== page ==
[8:18] 1 tc ‡ Codex B and some Sahidic mss read simply ὄχλον (oclon, “crowd”), the reading that NA27 follows; the first hand of א, as well as Ë1 and a few others, has ὄχλους (oclous, “crowds”); other witnesses read πολὺν ὄχλον (polun oclon, “a large crowd”). But the reading most likely to be original seems to be πολλούς ὄχλους (pollou" oclou"). It is found in א2 C L Θ 0233 Ë13 33 Ï lat; it is judged to be superior on internal grounds (the possibility of accidental omission of πολλούς/πολύν in isolated witnesses) and, to a lesser extent, external grounds (geographically widespread, various texttypes). For reasons of English style, however, this phrase has been translated as “a large crowd.”
[8:18] 2 tn The phrase “of the lake” is not in the Greek text but is clearly implied; it has been supplied here for clarity.
[8:19] 3 tn Here καί (kai) has been translated as “then.”
[8:19] 4 tn Or “a scribe.” See the note on the phrase “experts in the law” in 2:4.
[8:19] 5 sn The statement I will follow you wherever you go is an offer to follow Jesus as a disciple, no matter what the cost.
[8:20] 6 tn Grk “the birds of the sky” or “the birds of the heaven”; the Greek word οὐρανός (ouranos) may be translated either “sky” or “heaven,” depending on the context. The idiomatic expression “birds of the sky” refers to wild birds as opposed to domesticated fowl (cf. BDAG 809 s.v. πετεινόν).
[8:20] 7 sn Jesus’ reply is simply this: Does the man understand the rejection he will be facing? Jesus has no home in the world (the Son of Man has no place to lay his head).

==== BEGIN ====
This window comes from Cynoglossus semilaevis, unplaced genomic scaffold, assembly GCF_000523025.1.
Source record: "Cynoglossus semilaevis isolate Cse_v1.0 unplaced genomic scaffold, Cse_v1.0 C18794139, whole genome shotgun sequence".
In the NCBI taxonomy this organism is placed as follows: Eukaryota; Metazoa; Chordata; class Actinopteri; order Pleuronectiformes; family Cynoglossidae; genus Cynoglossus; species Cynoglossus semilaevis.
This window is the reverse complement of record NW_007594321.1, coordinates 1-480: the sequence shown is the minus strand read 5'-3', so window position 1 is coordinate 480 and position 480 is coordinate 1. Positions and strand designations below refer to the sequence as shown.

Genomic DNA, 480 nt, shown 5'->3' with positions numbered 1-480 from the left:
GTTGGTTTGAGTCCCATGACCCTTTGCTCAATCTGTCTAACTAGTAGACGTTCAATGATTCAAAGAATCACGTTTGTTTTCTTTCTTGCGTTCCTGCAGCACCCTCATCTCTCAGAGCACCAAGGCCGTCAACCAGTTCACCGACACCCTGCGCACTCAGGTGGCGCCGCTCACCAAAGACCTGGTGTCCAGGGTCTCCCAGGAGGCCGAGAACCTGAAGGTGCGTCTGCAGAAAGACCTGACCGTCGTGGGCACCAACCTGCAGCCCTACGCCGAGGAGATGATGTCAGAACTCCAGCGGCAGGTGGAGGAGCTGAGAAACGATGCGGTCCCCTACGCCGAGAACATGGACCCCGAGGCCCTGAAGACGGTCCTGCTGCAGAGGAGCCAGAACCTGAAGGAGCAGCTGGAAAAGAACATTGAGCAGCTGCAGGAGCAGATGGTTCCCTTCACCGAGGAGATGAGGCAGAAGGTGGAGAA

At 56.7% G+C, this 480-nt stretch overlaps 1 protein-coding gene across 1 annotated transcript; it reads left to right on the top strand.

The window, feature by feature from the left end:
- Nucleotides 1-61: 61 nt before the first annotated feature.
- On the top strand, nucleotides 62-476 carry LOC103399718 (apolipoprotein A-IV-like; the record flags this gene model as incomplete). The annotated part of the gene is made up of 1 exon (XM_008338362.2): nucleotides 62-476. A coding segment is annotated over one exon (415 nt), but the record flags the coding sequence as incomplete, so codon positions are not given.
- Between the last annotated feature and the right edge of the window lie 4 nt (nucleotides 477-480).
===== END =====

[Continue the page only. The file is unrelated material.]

[8:21] 8 tn Here δέ (de) has not been translated.
[8:21] 9 tc ‡ Most mss (C L W Θ 0250 Ë1,13 Ï lat sy mae bo) read αὐτοῦ (autou, “his”) here, but the earliest witnesses, א and B (along with 33 and a few others), lack it. The addition may have been a motivated reading to clarify whose disciples were in view. NA27 includes the pronoun in brackets, indicating doubt as to its authenticity.
[8:22] 10 sn There are several options for the meaning of Jesus’ reply Leave the dead to bury their own dead: (1) Recent research suggests that burial customs in the vicinity of Jerusalem from about 20 b.c. to a.d. 70 involved a reinterment of the bones a year after the initial burial, once the flesh had rotted away. At that point the son would have placed his father’s bones in a special box known as an ossuary to be set into the wall of the tomb. Thus Jesus could well be rebuking the man for wanting to wait around for as much as a year before making a commitment to follow him. In 1st century Jewish culture, to have followed Jesus rather than burying one’s father would have seriously dishonored one’s father (cf. Tobit 4:3-4). (2) The remark is an idiom (possibly a proverbial saying) that means, “The matter in question is not the real issue,” in which case Jesus was making a wordplay on the wording of the man’s (literal) request (see L&N 33.137). (3) This remark could be a figurative reference to various kinds of people, meaning, “Let the spiritually dead bury the dead.” (4) It could also be literal and designed to shock the hearer by the surprise of the contrast. Whichever option is preferred, it is clear that the most important priority is to follow Jesus.